gelatin hardens as it ages. And it does so in an uncharacterized manner. As the gelatin of a matrix film ages, it undergoes changes which I don’t know have ever been studied. No reason to do so since no film maker ever thought people would store soft gelatin film for decades.
Those few who are still making Dye Transfers are doing so with old matrixfilm. They are hoping that cold storage is extending their working years, but how long is it useable? The following table presents some results of testing that I performed last year using matrixfilm I have gotten from many sources. I do not know the real storage condition of the materials, but everyone claimed their matrixfilm had been stored correctly since they bought it.
What is good enough?
Can it produce a mat that can hold Kodak dyes, and transfer completely, providing a full range of tones — simple, right.
As the matrixfilm ages, it hardens on its own. It does this based on size of the sheet, temperature of storage, and something else — I don’t know what, but I suspect that it is the sensitizer used during the coating of the emulsion. The more senisitive to broader spectrum, the quicker the matrix suffers from “hardening of the storage” — ortho last longer than panchromatic — smaller sheets last longer than bigger. Zoing.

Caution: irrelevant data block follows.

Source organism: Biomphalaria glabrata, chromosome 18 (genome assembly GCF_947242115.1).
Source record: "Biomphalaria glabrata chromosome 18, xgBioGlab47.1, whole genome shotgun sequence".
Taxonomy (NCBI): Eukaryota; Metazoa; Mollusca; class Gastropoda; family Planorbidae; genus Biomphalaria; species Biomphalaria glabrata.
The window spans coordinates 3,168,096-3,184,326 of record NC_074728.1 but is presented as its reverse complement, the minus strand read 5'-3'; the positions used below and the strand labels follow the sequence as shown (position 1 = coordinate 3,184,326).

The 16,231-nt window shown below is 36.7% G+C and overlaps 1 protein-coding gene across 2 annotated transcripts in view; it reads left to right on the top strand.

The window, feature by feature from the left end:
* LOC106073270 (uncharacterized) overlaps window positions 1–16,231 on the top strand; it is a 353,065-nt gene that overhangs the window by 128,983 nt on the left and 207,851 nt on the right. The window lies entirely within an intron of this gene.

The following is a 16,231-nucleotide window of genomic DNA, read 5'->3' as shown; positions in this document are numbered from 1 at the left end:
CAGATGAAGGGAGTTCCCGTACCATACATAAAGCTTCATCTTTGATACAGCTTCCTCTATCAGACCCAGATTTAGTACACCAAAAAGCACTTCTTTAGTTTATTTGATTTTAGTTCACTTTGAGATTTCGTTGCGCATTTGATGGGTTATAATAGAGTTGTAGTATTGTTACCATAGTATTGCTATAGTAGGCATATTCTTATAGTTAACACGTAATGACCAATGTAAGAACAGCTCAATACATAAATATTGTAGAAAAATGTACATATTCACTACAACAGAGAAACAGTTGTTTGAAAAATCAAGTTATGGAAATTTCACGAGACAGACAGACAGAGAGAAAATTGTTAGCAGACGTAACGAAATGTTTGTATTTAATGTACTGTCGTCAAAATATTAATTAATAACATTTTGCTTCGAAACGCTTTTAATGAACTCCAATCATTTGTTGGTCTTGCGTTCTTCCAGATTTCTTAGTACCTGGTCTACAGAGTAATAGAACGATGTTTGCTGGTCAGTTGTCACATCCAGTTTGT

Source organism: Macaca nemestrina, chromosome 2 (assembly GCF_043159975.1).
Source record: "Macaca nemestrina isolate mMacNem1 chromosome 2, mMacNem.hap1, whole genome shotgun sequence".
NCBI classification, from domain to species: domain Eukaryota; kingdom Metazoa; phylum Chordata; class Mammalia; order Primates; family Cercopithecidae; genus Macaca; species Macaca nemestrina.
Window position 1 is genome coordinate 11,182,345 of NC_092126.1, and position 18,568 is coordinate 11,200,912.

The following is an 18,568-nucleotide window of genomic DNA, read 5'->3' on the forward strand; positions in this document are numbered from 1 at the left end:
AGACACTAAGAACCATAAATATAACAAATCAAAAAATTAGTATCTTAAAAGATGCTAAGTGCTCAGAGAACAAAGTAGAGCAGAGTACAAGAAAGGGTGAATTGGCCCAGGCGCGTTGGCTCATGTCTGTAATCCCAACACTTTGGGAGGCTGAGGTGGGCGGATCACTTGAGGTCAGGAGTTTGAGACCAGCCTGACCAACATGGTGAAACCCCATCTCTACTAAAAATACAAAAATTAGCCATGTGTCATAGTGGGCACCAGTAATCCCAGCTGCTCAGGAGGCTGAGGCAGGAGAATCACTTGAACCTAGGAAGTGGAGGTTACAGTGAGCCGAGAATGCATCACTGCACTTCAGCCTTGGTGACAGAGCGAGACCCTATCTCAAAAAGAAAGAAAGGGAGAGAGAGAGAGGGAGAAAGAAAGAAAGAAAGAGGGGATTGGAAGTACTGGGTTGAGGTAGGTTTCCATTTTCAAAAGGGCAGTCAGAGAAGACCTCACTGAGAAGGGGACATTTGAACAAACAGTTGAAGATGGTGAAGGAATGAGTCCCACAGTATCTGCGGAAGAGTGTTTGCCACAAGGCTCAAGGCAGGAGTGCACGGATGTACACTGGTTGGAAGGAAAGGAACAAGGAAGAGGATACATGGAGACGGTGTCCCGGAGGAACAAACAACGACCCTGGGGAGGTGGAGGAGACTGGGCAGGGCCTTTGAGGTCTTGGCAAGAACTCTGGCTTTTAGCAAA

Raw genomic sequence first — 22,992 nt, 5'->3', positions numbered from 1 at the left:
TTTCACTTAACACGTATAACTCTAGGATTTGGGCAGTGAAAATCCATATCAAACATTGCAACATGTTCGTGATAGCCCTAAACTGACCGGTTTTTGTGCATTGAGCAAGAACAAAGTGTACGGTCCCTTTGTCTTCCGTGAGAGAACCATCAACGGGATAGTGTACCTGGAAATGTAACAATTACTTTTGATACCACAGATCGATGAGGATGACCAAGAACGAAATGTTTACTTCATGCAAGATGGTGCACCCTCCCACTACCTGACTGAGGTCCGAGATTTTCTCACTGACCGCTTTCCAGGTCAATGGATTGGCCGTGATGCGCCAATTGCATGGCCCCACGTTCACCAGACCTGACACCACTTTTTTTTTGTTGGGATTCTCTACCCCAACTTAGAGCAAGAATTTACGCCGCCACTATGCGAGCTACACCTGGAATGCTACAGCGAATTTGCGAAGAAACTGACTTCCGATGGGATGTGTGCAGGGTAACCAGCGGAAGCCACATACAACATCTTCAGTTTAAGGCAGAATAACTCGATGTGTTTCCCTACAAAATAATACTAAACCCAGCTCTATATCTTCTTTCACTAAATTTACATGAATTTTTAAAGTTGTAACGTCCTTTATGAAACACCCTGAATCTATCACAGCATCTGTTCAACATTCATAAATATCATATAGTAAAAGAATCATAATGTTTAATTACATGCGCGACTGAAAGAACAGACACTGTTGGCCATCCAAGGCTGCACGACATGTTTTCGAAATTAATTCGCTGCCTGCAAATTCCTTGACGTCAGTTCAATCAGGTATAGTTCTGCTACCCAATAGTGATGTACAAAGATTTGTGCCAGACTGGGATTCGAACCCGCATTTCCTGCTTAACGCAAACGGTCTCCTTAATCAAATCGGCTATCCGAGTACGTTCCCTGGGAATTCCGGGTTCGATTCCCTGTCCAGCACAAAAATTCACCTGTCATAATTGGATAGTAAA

Once you process the matrix it can be stored, seemingly indefinitely– just don’t “poison” the mat and it will last as long as any film (my guestimate). If the gelatin hardens it can readily be softened enough to pull prints. This has been confirmed by pulling mats that were first exposed circa 1974.